Back in dressmaking mode, I ordered some fabric online. I know, I know, I’ve got plenty in my stash – although not as much as in my patchwork stash but we won’t go there. Anyway, I fancied this ‘satin’ type fabric would make a nice kimono style robe to wear in the mornings to replace my big fluffy dressing gown now the days are getting (a bit) warmer.
I searched for a freebie robe tutorial online and found one here
I should know by now that free online patterns and me do not go together well especially where measurements and calculations are involved but this one seemed very simple. After all, it basically involves five rectangles. I did notice, in the comments, some people had found the measurements resulted in a somewhat ‘skimpy’ fit so cut it out a little bigger. At least, that was until the ‘satin’ slid about under my rotary cutter and I ended up having to trim it up a bit where the bottom layer had shifted out of place. Pressing on regardless, I got the thing sewn up and looking gorgeous – until I tried it on and realised I couldn’t actually move my arms in a forward direction without risk of hearing the ripping of fabric.
Mlle. Tialys the Younger had admired the fabric so I thought I could salvage enough to make her a Sorbetto top. This is a free pattern from Colette which I have actually had lots of success with in the past.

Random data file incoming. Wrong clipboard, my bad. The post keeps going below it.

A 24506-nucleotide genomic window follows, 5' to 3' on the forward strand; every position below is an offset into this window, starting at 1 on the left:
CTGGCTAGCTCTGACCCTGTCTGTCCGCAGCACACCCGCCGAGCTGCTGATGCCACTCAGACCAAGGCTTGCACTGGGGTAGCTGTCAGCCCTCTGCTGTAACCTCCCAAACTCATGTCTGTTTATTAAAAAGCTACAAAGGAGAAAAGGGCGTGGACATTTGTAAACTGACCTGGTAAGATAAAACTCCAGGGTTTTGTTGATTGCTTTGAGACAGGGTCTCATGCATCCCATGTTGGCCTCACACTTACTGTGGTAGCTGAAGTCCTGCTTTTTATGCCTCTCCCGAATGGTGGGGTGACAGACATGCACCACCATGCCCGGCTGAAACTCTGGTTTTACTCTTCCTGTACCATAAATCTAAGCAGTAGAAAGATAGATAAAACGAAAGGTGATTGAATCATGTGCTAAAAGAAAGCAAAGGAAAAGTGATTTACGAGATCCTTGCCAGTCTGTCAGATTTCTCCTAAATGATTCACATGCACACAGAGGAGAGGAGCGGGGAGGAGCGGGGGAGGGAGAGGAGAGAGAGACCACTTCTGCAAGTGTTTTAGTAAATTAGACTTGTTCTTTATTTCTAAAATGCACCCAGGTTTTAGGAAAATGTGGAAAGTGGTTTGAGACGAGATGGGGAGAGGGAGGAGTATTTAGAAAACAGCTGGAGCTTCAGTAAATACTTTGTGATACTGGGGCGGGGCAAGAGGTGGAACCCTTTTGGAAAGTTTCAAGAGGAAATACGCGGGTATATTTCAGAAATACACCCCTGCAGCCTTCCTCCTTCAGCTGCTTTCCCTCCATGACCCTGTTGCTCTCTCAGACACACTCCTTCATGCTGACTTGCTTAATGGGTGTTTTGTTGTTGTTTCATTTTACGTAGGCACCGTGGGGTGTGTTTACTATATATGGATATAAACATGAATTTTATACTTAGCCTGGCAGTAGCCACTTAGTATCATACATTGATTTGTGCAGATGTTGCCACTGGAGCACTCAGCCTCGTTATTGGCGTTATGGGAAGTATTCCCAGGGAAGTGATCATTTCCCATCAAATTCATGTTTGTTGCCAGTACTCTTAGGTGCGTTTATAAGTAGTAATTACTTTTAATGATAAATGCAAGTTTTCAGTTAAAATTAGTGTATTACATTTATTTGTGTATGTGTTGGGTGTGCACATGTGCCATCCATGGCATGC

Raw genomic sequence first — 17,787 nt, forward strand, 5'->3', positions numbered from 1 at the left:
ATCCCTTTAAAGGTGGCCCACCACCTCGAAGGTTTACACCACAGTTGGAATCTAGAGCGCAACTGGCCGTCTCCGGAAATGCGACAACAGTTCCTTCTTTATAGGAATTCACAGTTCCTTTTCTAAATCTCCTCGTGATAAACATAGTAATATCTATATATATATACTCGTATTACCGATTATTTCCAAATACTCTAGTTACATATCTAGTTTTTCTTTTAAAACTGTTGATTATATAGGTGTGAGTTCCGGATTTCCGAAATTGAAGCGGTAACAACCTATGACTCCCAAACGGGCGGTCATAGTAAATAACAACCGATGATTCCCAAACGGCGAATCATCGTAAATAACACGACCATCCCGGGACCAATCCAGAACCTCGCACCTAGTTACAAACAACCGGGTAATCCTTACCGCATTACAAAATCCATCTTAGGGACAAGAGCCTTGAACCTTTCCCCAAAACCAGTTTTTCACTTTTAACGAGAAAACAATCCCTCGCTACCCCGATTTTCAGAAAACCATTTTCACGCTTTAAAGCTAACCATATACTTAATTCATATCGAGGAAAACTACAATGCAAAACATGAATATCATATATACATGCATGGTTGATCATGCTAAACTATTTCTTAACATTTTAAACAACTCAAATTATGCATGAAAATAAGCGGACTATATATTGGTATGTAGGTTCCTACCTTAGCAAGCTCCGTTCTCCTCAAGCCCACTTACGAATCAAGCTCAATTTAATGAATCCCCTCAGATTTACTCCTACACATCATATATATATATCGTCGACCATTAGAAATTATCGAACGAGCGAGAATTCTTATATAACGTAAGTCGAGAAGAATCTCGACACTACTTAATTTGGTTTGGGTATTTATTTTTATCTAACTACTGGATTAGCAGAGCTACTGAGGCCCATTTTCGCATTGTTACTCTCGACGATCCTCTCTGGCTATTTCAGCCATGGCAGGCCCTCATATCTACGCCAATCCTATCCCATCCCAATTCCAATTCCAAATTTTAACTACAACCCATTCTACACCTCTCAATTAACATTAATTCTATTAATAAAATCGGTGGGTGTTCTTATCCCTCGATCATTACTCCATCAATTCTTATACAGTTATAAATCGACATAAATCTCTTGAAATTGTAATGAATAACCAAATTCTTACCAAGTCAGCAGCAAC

All was going O.K. until she tried it on and the shoulders were too wide so I took them in but alterations aren’t my strong point and there was a bit of puffy action going on here and there.
Still, I thought she could live with that and proceeded to bind round the neck and sleeves.
I used commercial binding because I couldn’t bear the thought of making it myself with the satin fabric which moves and shifts and generally makes a nuisance of itself badly enough without trying to make binding out of it. I couldn’t find any satin binding locally though so used the stuff that is usually available which is of some unknown cheapo material and a bit stiff. You know what’s coming don’t you?
Flushed with the success of neck and sleeve binding and wilfully ignoring my better instincts, I bound the hem too. Which, as you can probably guess, removed the drape and made the hem stand out from the body in a way I couldn’t possibly pretend was intentional.
Shame – the back looked very nice.
If the sleeves had been perfect I would have taken the time to unpick the binding from around the hem but, it wasn’t, so rather than spend more time on what was, in any case, a second go round, I decided there was only one thing to do.
Sometimes it’s just best to move on and get on with your life.
I have learnt some good things about binding and some bad things about slippy fabric so as long as I remember those things next time, which is not guaranteed I’m afraid, the process will not have been a complete waste of time.
I have also learnt that ‘pressing on regardless’ and ‘ignoring my better instincts’ are stupid things to do. Lessons I’m sure I have encountered many times before but, again, sometimes I live and learn and sometimes I just live
Satin – especially the type that is cheap and creates electricity when you move – is now dead to me.